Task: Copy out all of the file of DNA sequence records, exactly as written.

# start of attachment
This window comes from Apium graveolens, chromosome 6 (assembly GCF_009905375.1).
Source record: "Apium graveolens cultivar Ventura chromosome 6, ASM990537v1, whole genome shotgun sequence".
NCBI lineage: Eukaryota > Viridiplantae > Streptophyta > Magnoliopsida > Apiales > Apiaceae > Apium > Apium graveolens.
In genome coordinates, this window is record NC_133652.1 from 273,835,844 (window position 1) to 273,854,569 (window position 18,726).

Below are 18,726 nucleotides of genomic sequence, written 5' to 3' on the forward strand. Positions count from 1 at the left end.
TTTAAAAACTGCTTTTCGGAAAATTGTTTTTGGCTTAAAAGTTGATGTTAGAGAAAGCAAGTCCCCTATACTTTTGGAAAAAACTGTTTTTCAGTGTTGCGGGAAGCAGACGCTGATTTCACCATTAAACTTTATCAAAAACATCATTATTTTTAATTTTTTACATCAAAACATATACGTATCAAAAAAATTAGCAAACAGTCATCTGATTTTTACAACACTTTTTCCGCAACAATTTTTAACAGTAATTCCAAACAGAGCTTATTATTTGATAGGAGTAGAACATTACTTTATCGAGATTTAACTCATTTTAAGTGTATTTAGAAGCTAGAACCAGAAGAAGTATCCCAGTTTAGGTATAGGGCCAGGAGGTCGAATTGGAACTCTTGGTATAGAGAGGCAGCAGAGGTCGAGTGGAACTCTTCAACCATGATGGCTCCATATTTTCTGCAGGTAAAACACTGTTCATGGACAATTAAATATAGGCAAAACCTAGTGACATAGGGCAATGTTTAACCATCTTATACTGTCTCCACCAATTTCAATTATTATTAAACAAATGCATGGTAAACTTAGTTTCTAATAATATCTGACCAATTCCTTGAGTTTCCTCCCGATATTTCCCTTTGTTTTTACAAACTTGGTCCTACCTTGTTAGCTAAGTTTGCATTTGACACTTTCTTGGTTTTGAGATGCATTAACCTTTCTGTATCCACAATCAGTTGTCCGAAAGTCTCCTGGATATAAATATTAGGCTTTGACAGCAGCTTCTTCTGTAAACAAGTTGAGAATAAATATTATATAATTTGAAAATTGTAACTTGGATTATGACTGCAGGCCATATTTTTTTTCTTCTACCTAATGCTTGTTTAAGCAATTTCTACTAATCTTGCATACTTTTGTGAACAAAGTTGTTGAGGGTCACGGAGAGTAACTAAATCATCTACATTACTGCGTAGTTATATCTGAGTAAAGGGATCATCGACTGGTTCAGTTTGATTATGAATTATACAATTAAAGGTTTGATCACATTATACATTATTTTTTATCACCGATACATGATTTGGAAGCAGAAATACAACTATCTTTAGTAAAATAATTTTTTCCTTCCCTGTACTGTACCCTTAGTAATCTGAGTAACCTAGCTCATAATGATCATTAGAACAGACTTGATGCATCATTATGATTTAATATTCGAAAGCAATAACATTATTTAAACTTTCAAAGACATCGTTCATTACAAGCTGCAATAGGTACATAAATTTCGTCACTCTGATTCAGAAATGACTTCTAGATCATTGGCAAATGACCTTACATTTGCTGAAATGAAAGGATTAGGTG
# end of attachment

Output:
This window comes from Apium graveolens, chromosome 6 (assembly GCF_009905375.1).
Source record: "Apium graveolens cultivar Ventura chromosome 6, ASM990537v1, whole genome shotgun sequence".
NCBI lineage: Eukaryota > Viridiplantae > Streptophyta > Magnoliopsida > Apiales > Apiaceae > Apium > Apium graveolens.
In genome coordinates, this window is record NC_133652.1 from 273,835,844 (window position 1) to 273,854,569 (window position 18,726).

Below are 18,726 nucleotides of genomic sequence, written 5' to 3' on the forward strand. Positions count from 1 at the left end.
TTTAAAAACTGCTTTTCGGAAAATTGTTTTTGGCTTAAAAGTTGATGTTAGAGAAAGCAAGTCCCCTATACTTTTGGAAAAAACTGTTTTTCAGTGTTGCGGGAAGCAGACGCTGATTTCACCATTAAACTTTATCAAAAACATCATTATTTTTAATTTTTTACATCAAAACATATACGTATCAAAAAAATTAGCAAACAGTCATCTGATTTTTACAACACTTTTTCCGCAACAATTTTTAACAGTAATTCCAAACAGAGCTTATTATTTGATAGGAGTAGAACATTACTTTATCGAGATTTAACTCATTTTAAGTGTATTTAGAAGCTAGAACCAGAAGAAGTATCCCAGTTTAGGTATAGGGCCAGGAGGTCGAATTGGAACTCTTGGTATAGAGAGGCAGCAGAGGTCGAGTGGAACTCTTCAACCATGATGGCTCCATATTTTCTGCAGGTAAAACACTGTTCATGGACAATTAAATATAGGCAAAACCTAGTGACATAGGGCAATGTTTAACCATCTTATACTGTCTCCACCAATTTCAATTATTATTAAACAAATGCATGGTAAACTTAGTTTCTAATAATATCTGACCAATTCCTTGAGTTTCCTCCCGATATTTCCCTTTGTTTTTACAAACTTGGTCCTACCTTGTTAGCTAAGTTTGCATTTGACACTTTCTTGGTTTTGAGATGCATTAACCTTTCTGTATCCACAATCAGTTGTCCGAAAGTCTCCTGGATATAAATATTAGGCTTTGACAGCAGCTTCTTCTGTAAACAAGTTGAGAATAAATATTATATAATTTGAAAATTGTAACTTGGATTATGACTGCAGGCCATATTTTTTTTCTTCTACCTAATGCTTGTTTAAGCAATTTCTACTAATCTTGCATACTTTTGTGAACAAAGTTGTTGAGGGTCACGGAGAGTAACTAAATCATCTACATTACTGCGTAGTTATATCTGAGTAAAGGGATCATCGACTGGTTCAGTTTGATTATGAATTATACAATTAAAGGTTTGATCACATTATACATTATTTTTTATCACCGATACATGATTTGGAAGCAGAAATACAACTATCTTTAGTAAAATAATTTTTTCCTTCCCTGTACTGTACCCTTAGTAATCTGAGTAACCTAGCTCATAATGATCATTAGAACAGACTTGATGCATCATTATGATTTAATATTCGAAAGCAATAACATTATTTAAACTTTCAAAGACATCGTTCATTACAAGCTGCAATAGGTACATAAATTTCGTCACTCTGATTCAGAAATGACTTCTAGATCATTGGCAAATGACCTTACATTTGCTGAAATGAAAGGATTAGGTG